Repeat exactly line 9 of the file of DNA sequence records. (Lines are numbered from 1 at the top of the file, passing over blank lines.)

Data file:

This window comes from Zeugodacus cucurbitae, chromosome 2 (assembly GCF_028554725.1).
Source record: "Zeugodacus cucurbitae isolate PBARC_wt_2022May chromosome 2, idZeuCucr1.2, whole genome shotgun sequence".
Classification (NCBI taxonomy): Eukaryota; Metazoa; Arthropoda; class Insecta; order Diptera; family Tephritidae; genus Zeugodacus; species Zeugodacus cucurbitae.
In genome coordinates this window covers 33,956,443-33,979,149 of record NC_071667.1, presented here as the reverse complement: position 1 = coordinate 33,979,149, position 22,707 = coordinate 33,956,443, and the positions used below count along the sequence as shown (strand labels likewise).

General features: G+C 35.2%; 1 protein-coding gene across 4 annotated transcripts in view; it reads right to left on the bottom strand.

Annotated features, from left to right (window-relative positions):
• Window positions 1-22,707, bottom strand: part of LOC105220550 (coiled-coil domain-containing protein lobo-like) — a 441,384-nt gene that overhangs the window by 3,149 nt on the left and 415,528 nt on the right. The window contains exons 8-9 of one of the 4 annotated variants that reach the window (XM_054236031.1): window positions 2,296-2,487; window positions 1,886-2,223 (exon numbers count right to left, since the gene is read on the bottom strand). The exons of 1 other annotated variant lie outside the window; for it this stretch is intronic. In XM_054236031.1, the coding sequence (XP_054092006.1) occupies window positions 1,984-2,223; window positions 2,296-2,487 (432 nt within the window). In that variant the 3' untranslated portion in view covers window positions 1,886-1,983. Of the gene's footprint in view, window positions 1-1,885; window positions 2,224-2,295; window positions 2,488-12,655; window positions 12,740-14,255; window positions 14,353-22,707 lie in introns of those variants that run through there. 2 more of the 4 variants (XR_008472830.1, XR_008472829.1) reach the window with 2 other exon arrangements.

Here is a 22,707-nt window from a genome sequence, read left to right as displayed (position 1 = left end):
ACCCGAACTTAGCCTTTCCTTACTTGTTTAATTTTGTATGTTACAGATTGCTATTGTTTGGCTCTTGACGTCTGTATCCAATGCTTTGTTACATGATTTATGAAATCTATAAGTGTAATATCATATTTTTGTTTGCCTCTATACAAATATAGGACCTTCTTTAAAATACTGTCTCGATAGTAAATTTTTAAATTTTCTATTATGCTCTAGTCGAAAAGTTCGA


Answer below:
ACCCGAACTTAGCCTTTCCTTACTTGTTTAATTTTGTATGTTACAGATTGCTATTGTTTGGCTCTTGACGTCTGTATCCAATGCTTTGTTACATGATTTATGAAATCTATAAGTGTAATATCATATTTTTGTTTGCCTCTATACAAATATAGGACCTTCTTTAAAATACTGTCTCGATAGTAAATTTTTAAATTTTCTATTATGCTCTAGTCGAAAAGTTCGA